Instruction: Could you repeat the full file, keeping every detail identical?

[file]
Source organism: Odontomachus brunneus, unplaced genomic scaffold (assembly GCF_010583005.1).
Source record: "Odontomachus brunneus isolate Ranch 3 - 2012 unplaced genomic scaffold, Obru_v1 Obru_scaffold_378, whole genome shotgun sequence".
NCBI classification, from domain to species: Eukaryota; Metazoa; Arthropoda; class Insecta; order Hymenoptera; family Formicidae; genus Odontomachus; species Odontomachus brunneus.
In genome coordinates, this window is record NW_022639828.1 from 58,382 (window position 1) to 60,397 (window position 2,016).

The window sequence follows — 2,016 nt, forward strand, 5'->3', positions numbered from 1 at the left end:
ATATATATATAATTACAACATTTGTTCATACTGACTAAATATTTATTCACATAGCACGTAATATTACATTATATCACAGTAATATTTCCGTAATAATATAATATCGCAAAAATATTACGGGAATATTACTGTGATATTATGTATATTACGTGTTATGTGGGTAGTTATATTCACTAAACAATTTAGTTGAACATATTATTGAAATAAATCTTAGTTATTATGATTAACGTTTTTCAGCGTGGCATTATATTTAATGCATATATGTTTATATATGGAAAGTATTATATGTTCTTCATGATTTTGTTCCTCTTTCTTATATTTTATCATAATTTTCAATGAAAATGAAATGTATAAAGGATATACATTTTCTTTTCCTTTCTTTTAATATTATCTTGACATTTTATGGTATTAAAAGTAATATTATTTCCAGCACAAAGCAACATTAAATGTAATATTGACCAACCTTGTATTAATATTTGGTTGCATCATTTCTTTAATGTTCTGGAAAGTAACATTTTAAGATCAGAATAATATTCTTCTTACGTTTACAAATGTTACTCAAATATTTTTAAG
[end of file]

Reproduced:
Source organism: Odontomachus brunneus, unplaced genomic scaffold (assembly GCF_010583005.1).
Source record: "Odontomachus brunneus isolate Ranch 3 - 2012 unplaced genomic scaffold, Obru_v1 Obru_scaffold_378, whole genome shotgun sequence".
NCBI classification, from domain to species: Eukaryota; Metazoa; Arthropoda; class Insecta; order Hymenoptera; family Formicidae; genus Odontomachus; species Odontomachus brunneus.
In genome coordinates, this window is record NW_022639828.1 from 58,382 (window position 1) to 60,397 (window position 2,016).

The window sequence follows — 2,016 nt, forward strand, 5'->3', positions numbered from 1 at the left end:
ATATATATATAATTACAACATTTGTTCATACTGACTAAATATTTATTCACATAGCACGTAATATTACATTATATCACAGTAATATTTCCGTAATAATATAATATCGCAAAAATATTACGGGAATATTACTGTGATATTATGTATATTACGTGTTATGTGGGTAGTTATATTCACTAAACAATTTAGTTGAACATATTATTGAAATAAATCTTAGTTATTATGATTAACGTTTTTCAGCGTGGCATTATATTTAATGCATATATGTTTATATATGGAAAGTATTATATGTTCTTCATGATTTTGTTCCTCTTTCTTATATTTTATCATAATTTTCAATGAAAATGAAATGTATAAAGGATATACATTTTCTTTTCCTTTCTTTTAATATTATCTTGACATTTTATGGTATTAAAAGTAATATTATTTCCAGCACAAAGCAACATTAAATGTAATATTGACCAACCTTGTATTAATATTTGGTTGCATCATTTCTTTAATGTTCTGGAAAGTAACATTTTAAGATCAGAATAATATTCTTCTTACGTTTACAAATGTTACTCAAATATTTTTAAG